Here are some pictures for you (click on the thumbnail to see a larger image).

A giant Tunny THANK YOU to the Lentz family for taking the time and effort to share this item with us.

Here is the box from the outside. I presume the "V" is for "Victory" since this was built in 1942.

The box is in incredibly good shape.

There is a lock on the box to close / lock it closed (near the top of the V). The key was included with the box.

Here is the label plate that is mounted on the box lid.

Open the box and what do you see?

A large bright yellow and blue sash with a silver bottle shaped container.

The silver "outer bottle" container has a label plate. This cleaned up so nicely. Shiny like new.

Pick up the bottle and you can hear glass rattling around inside.

The bottle has holes (for the champagne to flow out?). These are shaped like little stars. They are perfect and very patriotic looking.

In this picture, you can pretty well see the dent on the bottle from the launching SMASH!

I tied the sash back onto the bottle to show you what it looks like in all its glory. A remarkable artifact from WWII, and a real TUNNY treasure!

Options: Keep it? Give it away? Or, what?

I never intended to keep this box and bottle. I intially thought to drive (250 miles to Muskogee, OK) to the cool Batfish submarine park and WWII Museum at my first opportunity. I thought it would be best to donate the items to that museum. I have been there twice, and I am impressed with their collection of WWII submarine items and how it is laid out.

Bottom line, this thing is too cool for me to keep. It belongs on display.

To complete the background information on the bottle, I asked TUNNY Homepage vistors if thay knew anything about the bottle's history. I asked about:


I was subsequently contacted by several 282 sailors with various good suggestions about where the bottle should be kept. They told me that the Sponsor should get it, or some said that a museum in Mare Island perhaps, or their Captain. I was overwhelemed with suggestions, and some outright demands from their crew. I decided:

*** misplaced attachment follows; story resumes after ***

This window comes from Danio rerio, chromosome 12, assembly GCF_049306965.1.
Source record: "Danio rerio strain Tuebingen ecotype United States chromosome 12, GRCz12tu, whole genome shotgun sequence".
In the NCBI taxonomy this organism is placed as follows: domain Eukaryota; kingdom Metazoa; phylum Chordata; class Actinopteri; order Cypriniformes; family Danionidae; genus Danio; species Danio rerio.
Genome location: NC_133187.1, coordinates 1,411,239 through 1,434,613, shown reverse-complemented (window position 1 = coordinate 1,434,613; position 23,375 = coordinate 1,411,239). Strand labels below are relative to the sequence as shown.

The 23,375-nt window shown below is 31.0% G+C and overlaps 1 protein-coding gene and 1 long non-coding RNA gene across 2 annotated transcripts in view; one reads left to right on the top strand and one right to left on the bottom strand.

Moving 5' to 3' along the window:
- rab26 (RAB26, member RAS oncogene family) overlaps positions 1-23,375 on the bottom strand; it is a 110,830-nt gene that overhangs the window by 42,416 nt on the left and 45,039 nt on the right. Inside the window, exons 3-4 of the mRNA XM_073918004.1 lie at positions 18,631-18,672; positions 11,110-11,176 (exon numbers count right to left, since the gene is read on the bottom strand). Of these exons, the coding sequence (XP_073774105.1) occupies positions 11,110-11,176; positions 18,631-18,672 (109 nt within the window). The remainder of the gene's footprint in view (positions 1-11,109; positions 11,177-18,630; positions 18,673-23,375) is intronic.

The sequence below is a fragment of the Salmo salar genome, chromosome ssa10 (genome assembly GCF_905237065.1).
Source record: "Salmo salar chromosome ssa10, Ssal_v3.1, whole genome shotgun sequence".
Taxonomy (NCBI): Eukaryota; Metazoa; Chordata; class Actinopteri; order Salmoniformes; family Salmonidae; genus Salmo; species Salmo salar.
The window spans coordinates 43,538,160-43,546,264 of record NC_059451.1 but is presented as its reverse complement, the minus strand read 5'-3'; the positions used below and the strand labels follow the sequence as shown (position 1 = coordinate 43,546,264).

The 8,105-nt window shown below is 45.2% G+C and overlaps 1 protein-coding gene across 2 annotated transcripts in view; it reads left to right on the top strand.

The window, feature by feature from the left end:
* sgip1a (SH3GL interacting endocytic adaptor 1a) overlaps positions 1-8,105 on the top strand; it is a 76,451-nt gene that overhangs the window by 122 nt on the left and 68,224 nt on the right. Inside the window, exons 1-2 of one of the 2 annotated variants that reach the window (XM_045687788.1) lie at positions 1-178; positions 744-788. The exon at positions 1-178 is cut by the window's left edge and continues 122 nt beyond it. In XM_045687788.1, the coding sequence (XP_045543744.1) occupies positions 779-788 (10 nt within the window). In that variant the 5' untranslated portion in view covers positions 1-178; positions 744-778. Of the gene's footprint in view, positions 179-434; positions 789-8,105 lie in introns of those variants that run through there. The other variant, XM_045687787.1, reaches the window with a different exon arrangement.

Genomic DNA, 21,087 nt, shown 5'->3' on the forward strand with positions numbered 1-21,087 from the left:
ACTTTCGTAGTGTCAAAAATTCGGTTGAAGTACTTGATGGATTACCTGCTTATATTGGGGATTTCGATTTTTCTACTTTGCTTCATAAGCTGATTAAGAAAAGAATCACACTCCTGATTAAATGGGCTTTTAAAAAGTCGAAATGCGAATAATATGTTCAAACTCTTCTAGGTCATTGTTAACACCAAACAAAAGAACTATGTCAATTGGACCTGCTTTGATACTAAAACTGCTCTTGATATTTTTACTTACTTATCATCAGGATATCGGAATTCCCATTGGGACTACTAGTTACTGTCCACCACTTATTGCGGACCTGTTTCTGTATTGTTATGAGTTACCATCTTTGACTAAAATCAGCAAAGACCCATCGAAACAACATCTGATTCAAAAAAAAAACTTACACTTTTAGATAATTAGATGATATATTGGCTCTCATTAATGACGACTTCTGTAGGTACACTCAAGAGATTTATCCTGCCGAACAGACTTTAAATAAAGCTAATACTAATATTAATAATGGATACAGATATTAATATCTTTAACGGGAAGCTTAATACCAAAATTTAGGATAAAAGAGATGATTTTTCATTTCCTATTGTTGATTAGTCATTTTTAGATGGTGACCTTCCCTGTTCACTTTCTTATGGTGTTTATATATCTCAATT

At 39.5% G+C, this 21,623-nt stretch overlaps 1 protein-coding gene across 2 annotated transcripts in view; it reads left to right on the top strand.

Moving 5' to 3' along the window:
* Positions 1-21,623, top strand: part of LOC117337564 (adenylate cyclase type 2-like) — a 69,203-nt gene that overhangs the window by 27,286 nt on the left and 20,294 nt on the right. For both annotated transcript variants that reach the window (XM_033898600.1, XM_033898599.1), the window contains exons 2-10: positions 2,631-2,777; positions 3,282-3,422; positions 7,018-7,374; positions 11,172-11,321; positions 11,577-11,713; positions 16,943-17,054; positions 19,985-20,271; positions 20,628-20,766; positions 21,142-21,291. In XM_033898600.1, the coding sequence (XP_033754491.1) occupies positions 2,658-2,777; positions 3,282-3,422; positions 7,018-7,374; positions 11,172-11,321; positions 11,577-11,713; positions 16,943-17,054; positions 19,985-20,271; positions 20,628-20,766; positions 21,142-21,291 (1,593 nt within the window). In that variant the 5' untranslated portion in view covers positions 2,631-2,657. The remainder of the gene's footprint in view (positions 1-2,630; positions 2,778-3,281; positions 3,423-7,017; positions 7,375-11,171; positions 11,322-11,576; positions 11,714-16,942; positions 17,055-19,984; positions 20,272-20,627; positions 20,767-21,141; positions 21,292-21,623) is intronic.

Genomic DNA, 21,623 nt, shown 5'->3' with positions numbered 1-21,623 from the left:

1. If the sponsor is alive, I will send her the bottle.

2. Otherwise I am going to loan it to a museum. (I contacted the Smithsonian first). As a backup, I knew the WWII Batfish museum in Muskogee would display it.

3. No voting, no more ideas please, no more suggestions.

I soon became frustrated corresponding with 282 crewmembers who have never written to me before, all proposing to make this decision for me. I was amazed that these suggestions come from people who had contributed NOTHING to the substance of this web site. Seems like the story where everybody wants to eat the bread, but nobody helped bake it. No 282 crewmember had loaned me anything personal or valuable to digitally photograph and add value to the web pages.

By comparison, when I visited the Horse and Cow, I often saw 282 and 682 TUNNY items I would like to own, even only long enough to take a picture. I didn't pry them off the walls because I thought they were my birthright. I respected the fact that somebody gave the item to the caretaker because of faith the item would be safe there. So it was in this case.